eponymous brand Abiola Adeniran-Olusola is a sustainable Nigerian brand founded in 2017. Adeniran-Olusola has worked with major fashion houses like Givenchy and Lanvin, since earning a BFA in Fashion Design from Istituto Marangoni Paris in 2015. on using sustainable materials in the manufacture of our garments, so we mainly only use cotton, silk and linen,” said Adeniran-Olusola. “We work with artisans and women across the country to bring our ideas to life. Our brand is simple, fresh and makes you feel cool.”
Founded and refocused by Nigerian-Australian Akudo Iheakanwa in 2017, Shekudo has become a household name for handmade crafts and accessories on the continent. It has become a brand that encompasses culture, craftsmanship, heritage, sustainability and empowerment. “We try to showcase our local traditions and techniques through our local fabrics and resources like metals, leather, glass and bronze,” Iheakanwa said. “We use what we can from our local environment in our designs and create products that can be enjoyed not just locally, but across the world.”
Maliko is a shoe brand that uses artisanal production techniques. “With Maliko, we are exploring different craft techniques that we can find on the continent,” Ebuka Omaliko, founder of the Nigerian shoe brand, tells OkayAfrica. “Our shoes are made in small batches. They are made ethically. We have a strong focus on fair wages and ensuring people get value for what they do.
Studio Hamaji (Kenya)
Hamaji Studio is a brand inspired by the everyday charm, nature and people of East Africa. The Kenya-based company Hamaji, which means “nomad” in local Swahili, was founded by Louise Sommerlatte in 2017 and has since become one of the most sought-after ethical brands on the continent. “Hamaji is a brand created around the preservation of ancient textile traditions and nomadic craftsmanship. It’s a tale of different stories and intertwining threads to create garments that tell a story and support local artisans,” Sommerlatte told OkayAfrica. “We only use natural fibers on our textiles and natural ingredients on our dyes.”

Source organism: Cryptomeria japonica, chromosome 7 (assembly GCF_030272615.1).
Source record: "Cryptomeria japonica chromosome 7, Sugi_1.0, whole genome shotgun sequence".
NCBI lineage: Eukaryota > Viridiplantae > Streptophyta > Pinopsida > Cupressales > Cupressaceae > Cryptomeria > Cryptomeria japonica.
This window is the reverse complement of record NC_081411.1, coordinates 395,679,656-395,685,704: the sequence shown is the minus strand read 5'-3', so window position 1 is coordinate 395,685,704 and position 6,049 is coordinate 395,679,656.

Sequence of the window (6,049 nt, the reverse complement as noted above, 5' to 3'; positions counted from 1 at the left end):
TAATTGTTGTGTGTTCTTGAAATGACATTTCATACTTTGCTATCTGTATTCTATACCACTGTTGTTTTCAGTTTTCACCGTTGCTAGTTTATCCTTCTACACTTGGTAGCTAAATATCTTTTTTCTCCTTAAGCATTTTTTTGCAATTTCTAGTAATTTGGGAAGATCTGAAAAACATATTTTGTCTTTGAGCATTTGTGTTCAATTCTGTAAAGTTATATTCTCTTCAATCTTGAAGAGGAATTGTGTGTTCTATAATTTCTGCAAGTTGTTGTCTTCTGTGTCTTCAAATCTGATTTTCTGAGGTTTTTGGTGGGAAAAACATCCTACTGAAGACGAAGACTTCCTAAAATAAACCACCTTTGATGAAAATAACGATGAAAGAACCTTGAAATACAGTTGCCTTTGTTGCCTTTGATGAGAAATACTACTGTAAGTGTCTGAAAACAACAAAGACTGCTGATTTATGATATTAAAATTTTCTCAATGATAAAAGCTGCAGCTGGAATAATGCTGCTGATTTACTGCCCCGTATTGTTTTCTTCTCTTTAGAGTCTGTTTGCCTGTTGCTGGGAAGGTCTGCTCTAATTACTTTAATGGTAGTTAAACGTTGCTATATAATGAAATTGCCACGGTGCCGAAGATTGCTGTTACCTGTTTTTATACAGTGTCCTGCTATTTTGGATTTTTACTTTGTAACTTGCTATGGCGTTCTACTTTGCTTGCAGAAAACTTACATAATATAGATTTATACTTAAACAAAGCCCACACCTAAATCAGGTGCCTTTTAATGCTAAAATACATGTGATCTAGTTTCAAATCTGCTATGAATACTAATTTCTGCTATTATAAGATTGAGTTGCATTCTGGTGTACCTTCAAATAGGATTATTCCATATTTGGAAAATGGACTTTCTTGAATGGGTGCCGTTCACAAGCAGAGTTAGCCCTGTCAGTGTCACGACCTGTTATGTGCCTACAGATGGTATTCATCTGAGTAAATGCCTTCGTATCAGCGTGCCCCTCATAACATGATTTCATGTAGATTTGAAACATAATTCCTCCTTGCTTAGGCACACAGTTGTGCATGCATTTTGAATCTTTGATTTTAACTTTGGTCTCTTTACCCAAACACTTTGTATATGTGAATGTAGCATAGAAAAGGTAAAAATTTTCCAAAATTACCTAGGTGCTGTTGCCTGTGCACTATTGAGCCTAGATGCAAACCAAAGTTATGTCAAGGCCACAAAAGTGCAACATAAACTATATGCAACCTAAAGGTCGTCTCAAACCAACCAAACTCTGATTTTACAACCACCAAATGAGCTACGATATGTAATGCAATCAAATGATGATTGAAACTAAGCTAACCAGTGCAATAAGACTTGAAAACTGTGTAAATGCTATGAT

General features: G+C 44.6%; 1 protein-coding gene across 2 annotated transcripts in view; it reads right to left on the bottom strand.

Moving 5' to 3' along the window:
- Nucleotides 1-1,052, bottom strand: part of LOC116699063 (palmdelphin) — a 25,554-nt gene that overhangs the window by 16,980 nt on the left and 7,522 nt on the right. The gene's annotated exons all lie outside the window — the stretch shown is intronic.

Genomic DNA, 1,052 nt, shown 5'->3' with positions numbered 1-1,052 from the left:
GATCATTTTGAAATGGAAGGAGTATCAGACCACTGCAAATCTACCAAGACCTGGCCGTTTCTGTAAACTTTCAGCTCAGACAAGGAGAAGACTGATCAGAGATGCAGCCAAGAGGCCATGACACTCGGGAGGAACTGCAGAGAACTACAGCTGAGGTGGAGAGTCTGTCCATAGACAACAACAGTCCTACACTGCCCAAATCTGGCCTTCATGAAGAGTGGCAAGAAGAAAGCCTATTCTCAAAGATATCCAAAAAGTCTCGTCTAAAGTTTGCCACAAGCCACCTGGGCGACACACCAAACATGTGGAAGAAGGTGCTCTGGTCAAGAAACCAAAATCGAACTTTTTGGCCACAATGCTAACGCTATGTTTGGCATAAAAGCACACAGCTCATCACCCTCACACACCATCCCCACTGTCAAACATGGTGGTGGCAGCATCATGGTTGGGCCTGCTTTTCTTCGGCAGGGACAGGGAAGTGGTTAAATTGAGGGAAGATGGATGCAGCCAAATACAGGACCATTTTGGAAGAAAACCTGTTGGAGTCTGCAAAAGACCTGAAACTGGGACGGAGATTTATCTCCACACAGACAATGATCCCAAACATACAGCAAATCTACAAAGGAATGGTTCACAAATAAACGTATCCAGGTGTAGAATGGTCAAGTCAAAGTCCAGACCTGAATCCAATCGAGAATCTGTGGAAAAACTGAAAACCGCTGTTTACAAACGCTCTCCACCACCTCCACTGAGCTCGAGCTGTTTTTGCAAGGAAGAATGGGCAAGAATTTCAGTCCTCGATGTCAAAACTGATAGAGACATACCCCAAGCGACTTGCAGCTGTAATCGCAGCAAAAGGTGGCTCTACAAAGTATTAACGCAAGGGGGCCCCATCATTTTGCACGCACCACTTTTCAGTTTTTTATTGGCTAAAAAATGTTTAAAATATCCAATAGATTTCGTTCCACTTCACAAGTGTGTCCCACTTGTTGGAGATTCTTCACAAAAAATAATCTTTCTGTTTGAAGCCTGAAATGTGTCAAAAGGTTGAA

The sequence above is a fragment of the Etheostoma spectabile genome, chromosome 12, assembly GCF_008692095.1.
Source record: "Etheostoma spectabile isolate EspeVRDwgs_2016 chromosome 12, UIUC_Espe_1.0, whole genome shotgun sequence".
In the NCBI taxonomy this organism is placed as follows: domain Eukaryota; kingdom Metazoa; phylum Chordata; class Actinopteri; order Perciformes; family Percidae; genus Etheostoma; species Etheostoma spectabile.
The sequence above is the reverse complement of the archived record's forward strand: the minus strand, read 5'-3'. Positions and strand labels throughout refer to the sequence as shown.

Larry Jay Ghana (Ghana)
Born in Ghana, Larry Jafaru Mohammed started the Larry Jay brand as an accessories line in 2012, before becoming a clothing line in 2016. Larry Jay offers his clothes to fashion-conscious people and people who love indigenous African fashion. “The brand is generally inspired by nature, various African cultures and arts,” Jay said. “Our designs exude understated style and emphasize ‘tradition and comfort.’ It’s vintage, with details and innovations that echo our West African heritage.
Viviers Studio (South Africa)
Based in South Africa, and founded by Lezanne Viviers, the Vivier studio The brand – which was founded in 2019 – has become one of the most sought after ethical brands in South Africa. Their pieces are built on quality and integrity, destined to become one-of-a-kind heirloom pieces. “For us, the hand energy involved in making every item is the highest form of luxury,” Viviers told OkayAfrica. “We always try to maintain our team’s ability to continue our work in a beautiful way, positively impacting humanity, as well as Mother Earth. Sustainability is a day-to-day approach.”